1890s Boston

Detail of "North Terminal Station, Boston" in the 1890s

Credit: Detroit Publishing Co.

How Mary Antin Brought The Boston Immigrant Experience To The Masses

December 9, 2016

During the 1890s, well over a million immigrants arrived in America, many of them so-called "new immigrants" from Southern and Eastern Europe. Many thousands of them settled here, in and around Boston. One of them was a young girl from Russia, who would commit her life story to paper and, in the process, give voice to the experiences of multitudes of new Americans.

Mary Antin was born in the Russian town of Polotsk. In 1894 she, her mother and her siblings boarded a steamship in Hamburg, Germany and made their way to Boston. Antin's father had come to the Bay State a few years prior, a Russian Jew escaping persecution in his homeland. When Mary arrived she was 13 years old, and as far as we know, spoke no English.

Antin finding herself at the Waldorf Astoria in New York City 104 years ago this week was itself a notable achievement, but that a crowd of more than a thousand people were packed into a room there to hear her speak was nothing short of remarkable. 

"It [was] not an easy path for her, especially in the beginning," explained Keren McGinity, who teaches American Studies at Brandeis University and is the director of the Interfaith Families Jewish Engagement program at Hebrew College. "Her family struggled financially, and like many other immigrant families, had to move frequently."

The family went from Chelsea to Winthrop, the West End to the South End. But Antin found stability and success in the Boston Public Schools.  

Mary Antin in 1915.
Caption
Photo Credit: "Songs of Ourselves"

"Mary Antin falls in love with American education," said McGinity. "She spends time at the Boston Public Library. She was devoted to her studies and to writing."

It was through writing that McGinity says Antin found her voice, and a pathway to a new life as an American. By age 18 she was writing poems in Boston newspapers and had published her first book. It was her 1912 autobiography, "The Promised Land," written when she was barely 30, that launched her onto the national stage.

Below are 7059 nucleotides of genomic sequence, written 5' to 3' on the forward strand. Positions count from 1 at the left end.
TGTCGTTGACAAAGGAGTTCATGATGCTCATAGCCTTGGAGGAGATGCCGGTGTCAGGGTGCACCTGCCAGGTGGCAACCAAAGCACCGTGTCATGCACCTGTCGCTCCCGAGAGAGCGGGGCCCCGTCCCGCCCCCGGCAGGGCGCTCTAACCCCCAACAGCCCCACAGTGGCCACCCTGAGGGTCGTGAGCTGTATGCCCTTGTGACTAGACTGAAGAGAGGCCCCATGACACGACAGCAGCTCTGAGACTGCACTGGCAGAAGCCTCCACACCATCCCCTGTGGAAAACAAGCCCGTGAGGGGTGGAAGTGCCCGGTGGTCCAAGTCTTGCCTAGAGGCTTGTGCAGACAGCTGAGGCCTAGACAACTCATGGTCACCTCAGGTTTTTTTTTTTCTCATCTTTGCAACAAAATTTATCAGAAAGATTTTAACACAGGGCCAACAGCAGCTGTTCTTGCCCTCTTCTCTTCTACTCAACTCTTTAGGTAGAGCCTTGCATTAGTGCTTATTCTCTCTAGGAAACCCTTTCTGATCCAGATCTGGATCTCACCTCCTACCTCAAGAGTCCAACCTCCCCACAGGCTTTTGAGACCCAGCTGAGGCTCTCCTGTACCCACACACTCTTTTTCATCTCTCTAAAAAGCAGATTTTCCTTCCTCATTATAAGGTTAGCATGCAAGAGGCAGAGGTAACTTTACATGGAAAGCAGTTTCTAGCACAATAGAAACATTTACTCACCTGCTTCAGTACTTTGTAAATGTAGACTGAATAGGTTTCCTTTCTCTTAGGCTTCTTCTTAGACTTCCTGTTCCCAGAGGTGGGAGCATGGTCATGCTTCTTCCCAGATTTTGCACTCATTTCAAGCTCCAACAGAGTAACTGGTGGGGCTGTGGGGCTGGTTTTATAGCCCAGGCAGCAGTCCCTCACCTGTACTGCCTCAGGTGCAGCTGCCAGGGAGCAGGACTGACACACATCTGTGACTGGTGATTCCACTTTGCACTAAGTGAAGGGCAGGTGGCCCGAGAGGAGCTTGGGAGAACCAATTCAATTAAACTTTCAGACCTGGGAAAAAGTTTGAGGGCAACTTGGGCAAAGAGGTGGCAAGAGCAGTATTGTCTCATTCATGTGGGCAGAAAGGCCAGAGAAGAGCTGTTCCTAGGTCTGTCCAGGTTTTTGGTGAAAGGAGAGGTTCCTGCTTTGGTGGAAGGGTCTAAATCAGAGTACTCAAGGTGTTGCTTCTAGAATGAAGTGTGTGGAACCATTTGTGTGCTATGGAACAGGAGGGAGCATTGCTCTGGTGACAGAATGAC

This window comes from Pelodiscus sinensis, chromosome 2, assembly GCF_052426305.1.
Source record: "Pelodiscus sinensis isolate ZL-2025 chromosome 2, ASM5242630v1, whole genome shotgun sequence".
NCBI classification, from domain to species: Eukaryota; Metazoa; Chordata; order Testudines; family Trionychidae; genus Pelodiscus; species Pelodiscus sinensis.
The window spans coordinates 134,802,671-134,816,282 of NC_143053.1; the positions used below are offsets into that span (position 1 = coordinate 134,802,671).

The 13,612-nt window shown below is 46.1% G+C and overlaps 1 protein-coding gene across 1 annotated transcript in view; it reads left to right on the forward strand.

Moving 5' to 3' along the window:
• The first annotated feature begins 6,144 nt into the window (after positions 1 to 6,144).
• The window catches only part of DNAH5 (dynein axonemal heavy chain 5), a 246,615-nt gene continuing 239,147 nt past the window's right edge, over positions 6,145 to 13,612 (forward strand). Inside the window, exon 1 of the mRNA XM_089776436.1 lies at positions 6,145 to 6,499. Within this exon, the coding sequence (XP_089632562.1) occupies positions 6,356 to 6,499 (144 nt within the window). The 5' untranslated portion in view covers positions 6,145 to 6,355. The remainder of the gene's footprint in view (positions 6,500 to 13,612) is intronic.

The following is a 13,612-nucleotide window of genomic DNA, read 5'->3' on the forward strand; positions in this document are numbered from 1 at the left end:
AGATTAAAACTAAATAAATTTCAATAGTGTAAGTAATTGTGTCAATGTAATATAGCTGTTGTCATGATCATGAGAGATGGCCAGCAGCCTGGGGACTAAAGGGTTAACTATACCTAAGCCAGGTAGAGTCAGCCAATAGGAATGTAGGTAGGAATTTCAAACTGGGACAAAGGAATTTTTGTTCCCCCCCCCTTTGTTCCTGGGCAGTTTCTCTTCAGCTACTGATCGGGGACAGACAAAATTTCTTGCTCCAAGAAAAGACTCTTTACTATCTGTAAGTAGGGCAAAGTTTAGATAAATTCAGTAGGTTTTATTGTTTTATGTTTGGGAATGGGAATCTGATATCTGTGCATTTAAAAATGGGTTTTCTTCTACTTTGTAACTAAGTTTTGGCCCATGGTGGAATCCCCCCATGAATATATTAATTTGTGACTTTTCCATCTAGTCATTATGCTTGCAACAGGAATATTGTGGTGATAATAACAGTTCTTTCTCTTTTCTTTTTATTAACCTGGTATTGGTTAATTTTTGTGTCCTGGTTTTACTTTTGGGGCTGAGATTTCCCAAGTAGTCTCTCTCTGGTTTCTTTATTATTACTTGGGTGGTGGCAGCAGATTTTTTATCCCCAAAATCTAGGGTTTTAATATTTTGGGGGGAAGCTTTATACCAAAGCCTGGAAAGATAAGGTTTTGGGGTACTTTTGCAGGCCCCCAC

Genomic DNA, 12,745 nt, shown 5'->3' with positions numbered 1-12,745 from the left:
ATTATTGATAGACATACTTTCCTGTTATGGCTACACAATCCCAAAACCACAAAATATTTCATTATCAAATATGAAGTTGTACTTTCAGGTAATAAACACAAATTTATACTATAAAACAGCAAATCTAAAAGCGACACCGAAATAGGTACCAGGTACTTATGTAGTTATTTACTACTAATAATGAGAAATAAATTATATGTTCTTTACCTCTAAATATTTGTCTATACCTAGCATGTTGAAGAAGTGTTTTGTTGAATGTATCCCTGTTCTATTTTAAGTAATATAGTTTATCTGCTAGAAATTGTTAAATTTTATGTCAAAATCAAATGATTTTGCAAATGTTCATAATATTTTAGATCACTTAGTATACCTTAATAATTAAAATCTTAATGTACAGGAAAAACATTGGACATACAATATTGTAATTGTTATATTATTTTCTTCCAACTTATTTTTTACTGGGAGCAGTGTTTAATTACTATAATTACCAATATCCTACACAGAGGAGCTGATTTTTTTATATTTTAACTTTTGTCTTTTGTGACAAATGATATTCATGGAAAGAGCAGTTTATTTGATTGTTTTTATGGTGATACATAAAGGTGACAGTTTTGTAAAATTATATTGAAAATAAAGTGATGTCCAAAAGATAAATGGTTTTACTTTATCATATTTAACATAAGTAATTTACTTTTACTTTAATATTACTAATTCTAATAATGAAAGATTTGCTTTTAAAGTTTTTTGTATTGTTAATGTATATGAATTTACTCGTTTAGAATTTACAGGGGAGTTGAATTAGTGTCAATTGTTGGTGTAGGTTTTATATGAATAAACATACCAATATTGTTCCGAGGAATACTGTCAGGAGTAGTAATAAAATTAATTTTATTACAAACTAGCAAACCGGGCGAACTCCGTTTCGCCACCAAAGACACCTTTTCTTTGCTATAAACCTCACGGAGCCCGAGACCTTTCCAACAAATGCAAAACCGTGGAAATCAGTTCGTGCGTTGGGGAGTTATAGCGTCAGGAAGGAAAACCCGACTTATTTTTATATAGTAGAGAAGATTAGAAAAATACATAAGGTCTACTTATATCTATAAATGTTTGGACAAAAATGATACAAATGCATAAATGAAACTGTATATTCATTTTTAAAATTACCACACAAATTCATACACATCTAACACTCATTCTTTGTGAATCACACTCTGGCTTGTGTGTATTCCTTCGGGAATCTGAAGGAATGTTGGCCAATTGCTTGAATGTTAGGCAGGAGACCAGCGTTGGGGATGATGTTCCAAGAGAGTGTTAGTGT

"She is absolutely a woman on a mission when she writes "The Promised Land," said McGinity. "She is very much aware that she is speaking for people whose voices wouldn't otherwise be heard."

The book contrasts Antin's oppressive early years in Russia with an America that was, in her eyes, teeming with opportunity. McGinity says the book is a powerful window on the American immigrant experience, and a vigorous endorsement of the power of education.

Upon it's publication, "The Promised Land" struck a chord with the public, and launched Antin onto the national stage as a potent symbol of the promise of immigration at a time when America was deeply divided over the issue. 

"And she gives speeches with titles like "The Responsibility of American Citizenship," "The Civic Education of the Immigrant," and "Jewish Life in the Pale: A Lesson for Americans"," McGinity said. 

Antin also caught the eye of former president Theodore Roosevelt. The two met, exchanged letters, and Antin campaigned for him and his Progressive Party in 1912.

"She did become a mouthpiece of sorts," said McGinity. "Later she was involved with and spoke on behalf of the National Americanization Committee, the National Security League and the U.S. Government Committee on Public information."

But it was Antin's writings that McGinity says were her greatest achievement. McGinity pointed to one of her favorite Antin passages: One that she said, for her, captures Antin's spirit and reflects the spirit of the country she came to call home.

"Would I not rather be consumed by ambitions that can never be realized than lie in stupid acceptance of my neighbors' opinion of me? Better to climb and fall, to lie bruised, than to have never desired the height."

Antin would continue to write for the rest of her life on topics ranging from immigration to Jewish Identity to mysticism, though she never equaled the success of "The Promised Land." Still, McGinity calls Antin's legacy and her lessons for American society "limitless and enduring," and as vital today as they were a century ago.

"Reading the book is an education," said McGinity. "I think "The Promised Land" is really her greatest gift to us: To Bostonians, and Massachusetts residents, and all Americans."


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